Providing our bodies with proper nourishment is not determined by the food choices we make for one day but the food-intake pattern we develop based on the food selections made for all the foods/meals eaten each day over a period of months, even years. These choices are impacted by various factors including tradition, culture, availability, religion, economics, and nutritional value. Even though nutritional value may not always be the primary motivating factor that determines what is selected, ultimately it is the most important because there is much truth to the old adage "we are what we eat." We need to eat food to supply the nutrients that the body needs to sustain life and maintain health.
• The U.S. government sets standards to ensure that the information on food labels is accurate and reliable. The Food and Drug Administration (FDA) defines the words that can be used on a label to describe the nutrient content of a product.
• Food labels provide nutrition information to help consumers choose foods to meet their nutrient needs.
• These numbers of servings recommenced to be consumed each day by the Food Guide Pyramid servings is based on scientific research and expert recommendations.
• The FDA established the serving sizes used on food labels. These serving sizes are based on amounts people normally eat. They are consistent across product lines.
• Consumers should always pay attention to how the actual amount of the food being consumed compares to the serving size of that food as indicated on the food label.
How do you read a nutritional label?
To enable students to:
1. Interpret and understand the food and nutrition on food labels
2. Determine their nutrient needs and how understanding food labels can help them to meet those needs.
Answer all questions for 3 nutritional labels
Complete the following questions for 3 food lables of your choice.
1. List the grams of carbohydrate, protein, and fat per serving size of this product.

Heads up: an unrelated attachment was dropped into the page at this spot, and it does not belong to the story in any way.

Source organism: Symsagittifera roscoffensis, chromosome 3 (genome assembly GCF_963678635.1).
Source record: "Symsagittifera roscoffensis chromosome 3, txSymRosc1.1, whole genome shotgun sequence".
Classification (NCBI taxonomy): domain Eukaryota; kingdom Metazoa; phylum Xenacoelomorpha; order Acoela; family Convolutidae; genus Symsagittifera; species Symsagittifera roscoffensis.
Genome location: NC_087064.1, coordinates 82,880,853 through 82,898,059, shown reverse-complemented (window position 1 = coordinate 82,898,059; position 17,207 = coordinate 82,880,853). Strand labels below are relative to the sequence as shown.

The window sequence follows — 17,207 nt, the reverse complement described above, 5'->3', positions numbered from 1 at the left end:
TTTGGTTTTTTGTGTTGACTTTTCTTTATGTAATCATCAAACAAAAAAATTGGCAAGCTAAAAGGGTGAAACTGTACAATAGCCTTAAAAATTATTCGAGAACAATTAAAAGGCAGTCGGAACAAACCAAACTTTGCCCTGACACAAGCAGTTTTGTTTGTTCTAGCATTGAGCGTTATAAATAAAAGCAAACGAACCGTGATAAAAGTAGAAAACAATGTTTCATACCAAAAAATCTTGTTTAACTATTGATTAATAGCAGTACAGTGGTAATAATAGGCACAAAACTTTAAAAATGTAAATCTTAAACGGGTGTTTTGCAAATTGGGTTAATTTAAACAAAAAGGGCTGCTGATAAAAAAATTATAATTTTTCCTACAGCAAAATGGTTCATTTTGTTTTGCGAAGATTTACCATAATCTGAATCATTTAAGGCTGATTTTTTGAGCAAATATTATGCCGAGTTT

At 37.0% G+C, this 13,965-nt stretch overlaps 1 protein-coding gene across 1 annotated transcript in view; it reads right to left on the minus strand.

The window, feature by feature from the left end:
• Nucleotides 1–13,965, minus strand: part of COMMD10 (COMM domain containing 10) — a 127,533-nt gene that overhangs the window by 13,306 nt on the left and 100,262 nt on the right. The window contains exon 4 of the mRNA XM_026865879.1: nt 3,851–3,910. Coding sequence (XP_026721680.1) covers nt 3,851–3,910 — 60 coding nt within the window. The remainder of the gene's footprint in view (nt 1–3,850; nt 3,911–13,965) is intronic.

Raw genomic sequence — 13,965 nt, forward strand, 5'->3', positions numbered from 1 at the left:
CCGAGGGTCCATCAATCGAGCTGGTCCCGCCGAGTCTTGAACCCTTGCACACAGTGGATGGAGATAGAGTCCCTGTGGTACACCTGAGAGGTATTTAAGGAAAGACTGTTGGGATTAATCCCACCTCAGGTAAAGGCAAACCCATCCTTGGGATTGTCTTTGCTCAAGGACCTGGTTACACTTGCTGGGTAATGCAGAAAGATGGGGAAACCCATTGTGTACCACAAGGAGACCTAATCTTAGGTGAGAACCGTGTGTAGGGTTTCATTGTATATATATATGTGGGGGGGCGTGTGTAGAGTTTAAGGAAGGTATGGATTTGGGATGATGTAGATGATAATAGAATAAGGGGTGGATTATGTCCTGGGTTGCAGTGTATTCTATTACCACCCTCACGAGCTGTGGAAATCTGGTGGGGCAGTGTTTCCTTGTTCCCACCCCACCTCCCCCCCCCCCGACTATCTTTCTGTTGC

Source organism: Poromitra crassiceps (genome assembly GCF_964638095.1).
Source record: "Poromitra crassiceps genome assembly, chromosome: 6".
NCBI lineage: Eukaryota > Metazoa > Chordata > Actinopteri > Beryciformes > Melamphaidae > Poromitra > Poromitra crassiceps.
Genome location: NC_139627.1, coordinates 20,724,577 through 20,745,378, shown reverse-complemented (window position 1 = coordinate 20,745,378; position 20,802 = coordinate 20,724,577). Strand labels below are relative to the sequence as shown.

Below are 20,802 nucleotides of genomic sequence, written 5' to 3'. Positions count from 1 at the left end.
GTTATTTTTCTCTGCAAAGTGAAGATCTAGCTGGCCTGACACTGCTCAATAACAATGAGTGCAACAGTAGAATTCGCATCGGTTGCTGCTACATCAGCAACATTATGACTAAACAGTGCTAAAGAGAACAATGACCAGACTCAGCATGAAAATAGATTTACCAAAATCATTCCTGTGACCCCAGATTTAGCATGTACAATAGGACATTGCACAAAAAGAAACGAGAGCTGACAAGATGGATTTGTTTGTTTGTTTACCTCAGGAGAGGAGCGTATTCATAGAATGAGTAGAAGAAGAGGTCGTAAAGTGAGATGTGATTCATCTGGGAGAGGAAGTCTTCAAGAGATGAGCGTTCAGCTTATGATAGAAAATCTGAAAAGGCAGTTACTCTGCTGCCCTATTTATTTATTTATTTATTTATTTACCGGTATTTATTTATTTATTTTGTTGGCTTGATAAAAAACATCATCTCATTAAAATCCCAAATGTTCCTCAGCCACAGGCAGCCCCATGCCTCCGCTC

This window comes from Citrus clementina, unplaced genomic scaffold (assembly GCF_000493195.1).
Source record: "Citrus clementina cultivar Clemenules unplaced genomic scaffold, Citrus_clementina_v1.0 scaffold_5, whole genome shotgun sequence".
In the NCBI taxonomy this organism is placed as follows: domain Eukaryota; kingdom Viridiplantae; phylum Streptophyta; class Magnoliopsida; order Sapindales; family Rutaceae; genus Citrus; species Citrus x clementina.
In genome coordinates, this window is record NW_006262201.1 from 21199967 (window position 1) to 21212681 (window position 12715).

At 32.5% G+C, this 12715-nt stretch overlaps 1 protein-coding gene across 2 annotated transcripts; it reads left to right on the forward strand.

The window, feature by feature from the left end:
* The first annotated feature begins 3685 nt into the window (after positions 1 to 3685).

2. List the caloric density per gram weight for carbohydrate, protein, and fat.
3. Calculate the number of calories in a serving size that come from carbohydrate, protein, and fat of this food product.
4. What are the total number of calories in a serving size of this food product that you calculated ( your numbers will be slightly different than the value presented on the label).
5. Is this a low fat food product?
6. Would the label lead you to believe that this product is only 3% fat? Is that true? (This is why it is important for you to calculate fat calories).
ACTIVITY -FOOD LABELS
Remember that an important recommendation, Example: especially
for Americans, is to keep the percent of calories from fat less than or equal to 30%.
To find the percent of calories from fat:
1) Divide the calories
fat by the total 1) calories from fat 30
number of calories. total calories 220
2) Multiply by 100 to change the decimal 2) 0.1363636 x 100 = 13.63636
into a percent. 0.1363636 = 13.63636%
3) Round to the nearest whole
3) 13.63636% = 14%
1. How much is one serving of beans? _____
2. How many calories
in one serving of beans? _____
3. How many calories
fat are in one serving of beans? _____
4. Find the percent of calories
fat in these beans. _____
5. How many calories
in one cup of beans? _____
6. What is the serving size of the peanut butter sandwich crackers? _____
7. How many calories
in one serving of crackers? _____
8. How many calories
fat are in one serving of crackers? _____
9. Find the percent of calories
fat in the crackers. _____
10. If there are six crackers per package, how many calories in one cracker? _____
Assessment will be achieved through a lab quiz, grading of lab activity and/or observation of lab work in class.
Materials and Resources